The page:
Bob Diddly asked the existential question:
“Who Do You Love?”
And it turns out that when it comes to music, we now have the answer – at least when it comes to the artists we adore, and the music they make. A new research study, conducted by four PhDs, from Israel's Bar Ilan University reaches this fascinating conclusion:
People prefer the music of artists who have publicly observable personalities (“personas”) similar to their own personality traits (the “self-congruity effect of music”).
In fact, they conducted three extensive studies comprised of more than 80,000 respondents that ascertained it is indeed possible to predict music tastes and artist connection via personality, rather than the other factors we so typically use in music research: sex, age, ethnicity, station preference, etc. The study used a list of 50 artists across genres for this experiment, and the results were telling.
The theory behind the research is that while hooks, beat, guitar solos, and pounding drums all may play a role in musical preferences, there's a more powerful psychological connection between the bands we love – and ourselves. This “self-congruity” suggests we bond with musical artists that have similar personality traits to our own. And it transcends all the demographic groupings us radio programmers and consultants pore over on those music test spreadsheets.
Among other things, the study's authors also analyzed the lyrics of songs written by these artists for insights into their psyches – attitudes, beliefs, values, and their storylines. They theorized that even for artists that don't write all their songs (Taylor Swift, Justin Bieber) or for musicians who often collaborate with others (Elton John, Billy Joel), there's an inherent endorsement of a song's lyrics.
Qualities like “openness” were attributed to more complex artists like David Bowie, Bob Dylan, and Radiohead; “conscientiousness” was a more common trait for soulful and mellow artists such as Marvin Gaye, George Strait, and Erykah Badu; “extraversion” scores ran highest in the hip-hop and pop genres, including Jay-Z, Beiber, and Lil Wayne; and finally, what they called “agreeable,” more common in artists like Norah Jones, Dave Matthews, and John Mayer.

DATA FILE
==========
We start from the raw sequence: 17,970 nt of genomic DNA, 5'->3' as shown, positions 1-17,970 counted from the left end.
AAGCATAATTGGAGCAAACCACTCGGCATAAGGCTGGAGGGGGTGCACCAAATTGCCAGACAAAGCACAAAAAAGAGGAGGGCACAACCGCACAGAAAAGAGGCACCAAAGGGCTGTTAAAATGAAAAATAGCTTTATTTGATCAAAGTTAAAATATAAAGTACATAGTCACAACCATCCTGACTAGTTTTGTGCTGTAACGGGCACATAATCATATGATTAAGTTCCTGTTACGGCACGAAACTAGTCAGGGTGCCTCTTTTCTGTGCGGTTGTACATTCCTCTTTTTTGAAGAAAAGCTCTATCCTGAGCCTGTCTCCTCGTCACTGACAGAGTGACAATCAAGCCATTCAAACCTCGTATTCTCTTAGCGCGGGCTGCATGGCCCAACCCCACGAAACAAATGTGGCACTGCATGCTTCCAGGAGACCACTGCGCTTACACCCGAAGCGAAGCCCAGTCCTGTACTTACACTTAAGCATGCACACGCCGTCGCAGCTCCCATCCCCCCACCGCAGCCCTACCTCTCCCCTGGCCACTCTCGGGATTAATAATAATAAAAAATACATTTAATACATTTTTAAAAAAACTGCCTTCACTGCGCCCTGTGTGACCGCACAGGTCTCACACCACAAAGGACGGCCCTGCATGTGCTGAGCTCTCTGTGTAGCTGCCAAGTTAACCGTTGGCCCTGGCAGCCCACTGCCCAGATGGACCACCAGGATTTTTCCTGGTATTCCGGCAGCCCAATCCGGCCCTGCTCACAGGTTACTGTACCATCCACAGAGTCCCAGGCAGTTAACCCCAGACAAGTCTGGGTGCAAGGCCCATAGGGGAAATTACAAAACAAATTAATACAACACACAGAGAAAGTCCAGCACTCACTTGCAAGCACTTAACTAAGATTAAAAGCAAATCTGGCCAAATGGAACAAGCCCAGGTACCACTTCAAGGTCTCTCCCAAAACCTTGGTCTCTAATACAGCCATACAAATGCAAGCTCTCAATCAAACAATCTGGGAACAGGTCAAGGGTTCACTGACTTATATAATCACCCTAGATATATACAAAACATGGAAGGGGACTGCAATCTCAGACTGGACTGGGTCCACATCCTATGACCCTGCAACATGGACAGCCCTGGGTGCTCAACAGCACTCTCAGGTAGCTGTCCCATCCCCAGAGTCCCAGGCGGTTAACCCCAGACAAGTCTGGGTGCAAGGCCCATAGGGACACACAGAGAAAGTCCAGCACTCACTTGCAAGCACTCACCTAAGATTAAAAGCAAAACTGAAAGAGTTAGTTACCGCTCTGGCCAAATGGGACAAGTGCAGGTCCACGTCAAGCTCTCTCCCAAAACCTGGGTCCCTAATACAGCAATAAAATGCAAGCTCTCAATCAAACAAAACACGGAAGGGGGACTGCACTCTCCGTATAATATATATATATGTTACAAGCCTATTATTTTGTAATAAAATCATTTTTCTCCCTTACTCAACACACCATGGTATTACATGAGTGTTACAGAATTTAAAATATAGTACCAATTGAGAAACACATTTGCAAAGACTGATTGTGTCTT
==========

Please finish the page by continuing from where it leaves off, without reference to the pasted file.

Finally, “neuroticism” was more likely associated with metal, hard rock, and alternative artists, and included Ozzy Osbourne, Nirvana, the Killers, and Fall Out Boy. In fact, the “Wheel of Neuroticism” is below – artists that fall into this group are toward the red-violet zone:
So, this idea that musical preference is more personality than demographic-driven is something to consider. And the research should send a message to programmers and researchers alike. For years in radio, the promise of psychographic-based research has always been tantalizing, but perhaps rating reports always seem to swing things back to the more simplistic differentiators: age, gender, and ethnicity.
The researchers reach three key conclusions about “self-congruity” that are helpful in our understanding of listener loyalties to music makers:
- Consumers seek out and identify with musical artists who display personality traits similar to their own.
- Following an artist socially and listening to their music can actually shape one's personality over time (especially if a connection is formed during adolescence).
- While the artist writes music to suit his/her tastes and proclivities, fans appreciate various phases (ex: the Beatles' psychedelic period, the many personas of David Bowie, etc.). because they share underlying personality preferences.
But here's something potentially even more impactful that I found buried near the end of this research abstract revolving around gender:
“…the first evidence that listeners tend to prefer music from artists of the same sex…”
They note that gender fit between fans and artists is a “significant predictor of musical preferences.”
For radio formats and the professionals tasked with programming them, this might be the most important finding in this research study. And it has implications in recent conversations about specific formats – notably country – where the radio and artists perhaps haven't been on the same page.
While not mentioned by the researchers, you have to wonder if this pattern hasn't intensified since the beginnings of the #MeToo movement and heightened sexual awareness.
Nonetheless, for formats where women contribute a large percentage of listening (like country, CHR, Hot AC), this data should provide the foundation for further discussion and debate.
For someone like me who's been involved in audience research for well more than four decades, I had hoped that music testing would have advanced beyond playing hundreds of short hooks to 90 people using simple numerical rating scales to vote for favorites and “stiffs.”
Maybe it just has.